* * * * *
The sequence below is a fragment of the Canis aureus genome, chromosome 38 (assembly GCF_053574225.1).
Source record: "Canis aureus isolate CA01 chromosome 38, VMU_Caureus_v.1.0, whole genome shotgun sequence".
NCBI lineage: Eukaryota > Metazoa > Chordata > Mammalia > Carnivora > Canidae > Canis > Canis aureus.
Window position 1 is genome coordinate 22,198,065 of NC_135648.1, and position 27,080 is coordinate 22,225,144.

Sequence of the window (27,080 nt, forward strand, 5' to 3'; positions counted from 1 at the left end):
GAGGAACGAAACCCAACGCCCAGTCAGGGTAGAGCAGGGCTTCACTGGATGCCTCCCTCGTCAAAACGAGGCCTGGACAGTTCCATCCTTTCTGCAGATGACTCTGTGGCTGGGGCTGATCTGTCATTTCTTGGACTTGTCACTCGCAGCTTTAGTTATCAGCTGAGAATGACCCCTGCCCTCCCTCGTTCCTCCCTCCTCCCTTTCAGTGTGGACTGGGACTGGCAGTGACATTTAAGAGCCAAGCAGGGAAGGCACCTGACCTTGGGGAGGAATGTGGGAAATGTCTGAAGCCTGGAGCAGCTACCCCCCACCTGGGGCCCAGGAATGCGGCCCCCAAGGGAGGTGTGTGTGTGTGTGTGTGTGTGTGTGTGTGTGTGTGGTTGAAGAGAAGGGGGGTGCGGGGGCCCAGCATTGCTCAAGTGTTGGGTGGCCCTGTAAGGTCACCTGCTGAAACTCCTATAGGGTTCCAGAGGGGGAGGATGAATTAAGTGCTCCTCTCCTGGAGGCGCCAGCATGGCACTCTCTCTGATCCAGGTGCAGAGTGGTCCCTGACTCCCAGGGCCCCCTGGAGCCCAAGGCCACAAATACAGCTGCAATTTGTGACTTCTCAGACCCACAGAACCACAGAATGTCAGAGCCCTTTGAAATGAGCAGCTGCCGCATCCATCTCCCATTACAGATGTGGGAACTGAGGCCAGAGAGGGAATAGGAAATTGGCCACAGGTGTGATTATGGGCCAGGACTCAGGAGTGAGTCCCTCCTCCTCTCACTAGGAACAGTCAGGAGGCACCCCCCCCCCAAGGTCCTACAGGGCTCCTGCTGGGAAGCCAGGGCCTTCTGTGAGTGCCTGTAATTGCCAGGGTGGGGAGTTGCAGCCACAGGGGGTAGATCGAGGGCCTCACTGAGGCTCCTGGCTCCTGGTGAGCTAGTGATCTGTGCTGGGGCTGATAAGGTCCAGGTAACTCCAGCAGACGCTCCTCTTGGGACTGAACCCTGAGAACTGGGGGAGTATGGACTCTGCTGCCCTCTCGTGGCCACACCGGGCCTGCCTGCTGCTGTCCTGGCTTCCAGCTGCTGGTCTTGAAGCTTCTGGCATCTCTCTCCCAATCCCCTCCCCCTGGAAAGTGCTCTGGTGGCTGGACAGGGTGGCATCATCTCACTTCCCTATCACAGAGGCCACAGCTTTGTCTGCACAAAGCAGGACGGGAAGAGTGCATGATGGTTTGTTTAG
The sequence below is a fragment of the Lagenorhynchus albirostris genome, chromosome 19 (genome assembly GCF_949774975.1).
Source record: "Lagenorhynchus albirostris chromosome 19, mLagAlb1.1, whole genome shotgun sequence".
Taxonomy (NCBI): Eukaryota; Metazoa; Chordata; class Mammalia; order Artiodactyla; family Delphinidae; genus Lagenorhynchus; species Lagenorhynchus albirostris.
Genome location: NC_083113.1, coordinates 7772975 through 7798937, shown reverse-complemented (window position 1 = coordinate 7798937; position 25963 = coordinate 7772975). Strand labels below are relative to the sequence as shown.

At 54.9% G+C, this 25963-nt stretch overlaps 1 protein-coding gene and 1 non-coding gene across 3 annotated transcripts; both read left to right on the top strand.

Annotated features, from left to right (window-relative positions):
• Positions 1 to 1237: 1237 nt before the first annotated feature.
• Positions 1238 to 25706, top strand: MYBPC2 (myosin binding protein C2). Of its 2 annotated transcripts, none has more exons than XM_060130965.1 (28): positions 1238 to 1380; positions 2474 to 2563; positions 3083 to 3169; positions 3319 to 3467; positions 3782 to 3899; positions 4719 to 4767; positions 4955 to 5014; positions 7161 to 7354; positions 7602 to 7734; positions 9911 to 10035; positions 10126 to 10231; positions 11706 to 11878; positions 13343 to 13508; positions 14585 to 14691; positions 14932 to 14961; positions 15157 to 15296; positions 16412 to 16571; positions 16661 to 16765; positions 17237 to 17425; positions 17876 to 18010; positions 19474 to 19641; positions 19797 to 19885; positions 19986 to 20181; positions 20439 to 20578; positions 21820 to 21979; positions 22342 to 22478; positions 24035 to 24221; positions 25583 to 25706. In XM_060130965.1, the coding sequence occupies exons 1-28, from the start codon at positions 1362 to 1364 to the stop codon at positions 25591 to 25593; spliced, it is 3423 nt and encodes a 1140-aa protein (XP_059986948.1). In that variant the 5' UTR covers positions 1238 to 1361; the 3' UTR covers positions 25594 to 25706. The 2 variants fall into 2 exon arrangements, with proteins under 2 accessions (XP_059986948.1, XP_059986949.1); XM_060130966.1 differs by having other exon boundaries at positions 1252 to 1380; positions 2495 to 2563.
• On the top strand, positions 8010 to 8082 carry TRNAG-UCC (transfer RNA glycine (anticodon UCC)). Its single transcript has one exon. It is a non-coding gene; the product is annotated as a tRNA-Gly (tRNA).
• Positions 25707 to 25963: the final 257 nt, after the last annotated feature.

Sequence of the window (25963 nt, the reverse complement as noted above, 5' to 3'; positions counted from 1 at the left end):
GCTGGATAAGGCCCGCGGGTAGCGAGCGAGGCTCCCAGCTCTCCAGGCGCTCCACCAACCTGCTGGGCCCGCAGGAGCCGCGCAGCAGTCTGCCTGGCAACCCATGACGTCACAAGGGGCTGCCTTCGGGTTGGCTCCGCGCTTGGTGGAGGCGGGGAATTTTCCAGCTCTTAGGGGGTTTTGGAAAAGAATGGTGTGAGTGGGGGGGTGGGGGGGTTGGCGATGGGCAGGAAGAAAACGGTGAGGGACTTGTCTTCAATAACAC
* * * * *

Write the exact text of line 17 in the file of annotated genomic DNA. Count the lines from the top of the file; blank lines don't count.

Sequence of the window (25963 nt, the reverse complement as noted above, 5' to 3'; positions counted from 1 at the left end):